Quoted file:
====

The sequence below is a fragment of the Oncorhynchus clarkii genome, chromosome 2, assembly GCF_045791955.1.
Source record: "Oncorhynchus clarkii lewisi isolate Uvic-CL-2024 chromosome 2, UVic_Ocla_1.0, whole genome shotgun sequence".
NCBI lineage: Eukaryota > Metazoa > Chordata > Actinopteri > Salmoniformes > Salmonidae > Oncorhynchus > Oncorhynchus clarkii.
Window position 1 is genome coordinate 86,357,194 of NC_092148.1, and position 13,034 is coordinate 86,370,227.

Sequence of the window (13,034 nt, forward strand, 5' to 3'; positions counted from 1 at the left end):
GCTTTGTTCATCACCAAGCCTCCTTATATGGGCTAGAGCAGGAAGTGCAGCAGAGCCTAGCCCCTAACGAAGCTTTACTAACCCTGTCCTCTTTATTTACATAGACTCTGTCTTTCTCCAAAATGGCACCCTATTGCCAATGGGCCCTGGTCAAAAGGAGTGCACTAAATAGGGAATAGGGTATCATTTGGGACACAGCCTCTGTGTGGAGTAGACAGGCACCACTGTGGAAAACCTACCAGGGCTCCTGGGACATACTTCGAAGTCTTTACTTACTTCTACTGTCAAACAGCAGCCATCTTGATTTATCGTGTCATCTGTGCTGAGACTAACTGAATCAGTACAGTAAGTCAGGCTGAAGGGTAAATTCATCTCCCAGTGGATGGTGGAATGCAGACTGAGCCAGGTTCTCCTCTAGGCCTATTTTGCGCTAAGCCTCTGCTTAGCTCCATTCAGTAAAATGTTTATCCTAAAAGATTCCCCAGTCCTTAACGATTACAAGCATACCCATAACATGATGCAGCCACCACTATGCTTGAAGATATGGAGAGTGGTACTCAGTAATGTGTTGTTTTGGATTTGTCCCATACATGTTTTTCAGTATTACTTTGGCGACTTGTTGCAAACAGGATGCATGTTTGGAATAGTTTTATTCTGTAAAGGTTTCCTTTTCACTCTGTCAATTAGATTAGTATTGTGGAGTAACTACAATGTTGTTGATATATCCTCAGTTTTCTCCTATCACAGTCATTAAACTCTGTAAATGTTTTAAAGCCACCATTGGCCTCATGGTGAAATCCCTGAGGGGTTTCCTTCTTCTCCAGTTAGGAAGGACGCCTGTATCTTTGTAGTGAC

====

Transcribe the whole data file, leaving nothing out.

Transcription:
The sequence below is a fragment of the Oncorhynchus clarkii genome, chromosome 2, assembly GCF_045791955.1.
Source record: "Oncorhynchus clarkii lewisi isolate Uvic-CL-2024 chromosome 2, UVic_Ocla_1.0, whole genome shotgun sequence".
NCBI lineage: Eukaryota > Metazoa > Chordata > Actinopteri > Salmoniformes > Salmonidae > Oncorhynchus > Oncorhynchus clarkii.
Window position 1 is genome coordinate 86,357,194 of NC_092148.1, and position 13,034 is coordinate 86,370,227.

Sequence of the window (13,034 nt, forward strand, 5' to 3'; positions counted from 1 at the left end):
GCTTTGTTCATCACCAAGCCTCCTTATATGGGCTAGAGCAGGAAGTGCAGCAGAGCCTAGCCCCTAACGAAGCTTTACTAACCCTGTCCTCTTTATTTACATAGACTCTGTCTTTCTCCAAAATGGCACCCTATTGCCAATGGGCCCTGGTCAAAAGGAGTGCACTAAATAGGGAATAGGGTATCATTTGGGACACAGCCTCTGTGTGGAGTAGACAGGCACCACTGTGGAAAACCTACCAGGGCTCCTGGGACATACTTCGAAGTCTTTACTTACTTCTACTGTCAAACAGCAGCCATCTTGATTTATCGTGTCATCTGTGCTGAGACTAACTGAATCAGTACAGTAAGTCAGGCTGAAGGGTAAATTCATCTCCCAGTGGATGGTGGAATGCAGACTGAGCCAGGTTCTCCTCTAGGCCTATTTTGCGCTAAGCCTCTGCTTAGCTCCATTCAGTAAAATGTTTATCCTAAAAGATTCCCCAGTCCTTAACGATTACAAGCATACCCATAACATGATGCAGCCACCACTATGCTTGAAGATATGGAGAGTGGTACTCAGTAATGTGTTGTTTTGGATTTGTCCCATACATGTTTTTCAGTATTACTTTGGCGACTTGTTGCAAACAGGATGCATGTTTGGAATAGTTTTATTCTGTAAAGGTTTCCTTTTCACTCTGTCAATTAGATTAGTATTGTGGAGTAACTACAATGTTGTTGATATATCCTCAGTTTTCTCCTATCACAGTCATTAAACTCTGTAAATGTTTTAAAGCCACCATTGGCCTCATGGTGAAATCCCTGAGGGGTTTCCTTCTTCTCCAGTTAGGAAGGACGCCTGTATCTTTGTAGTGAC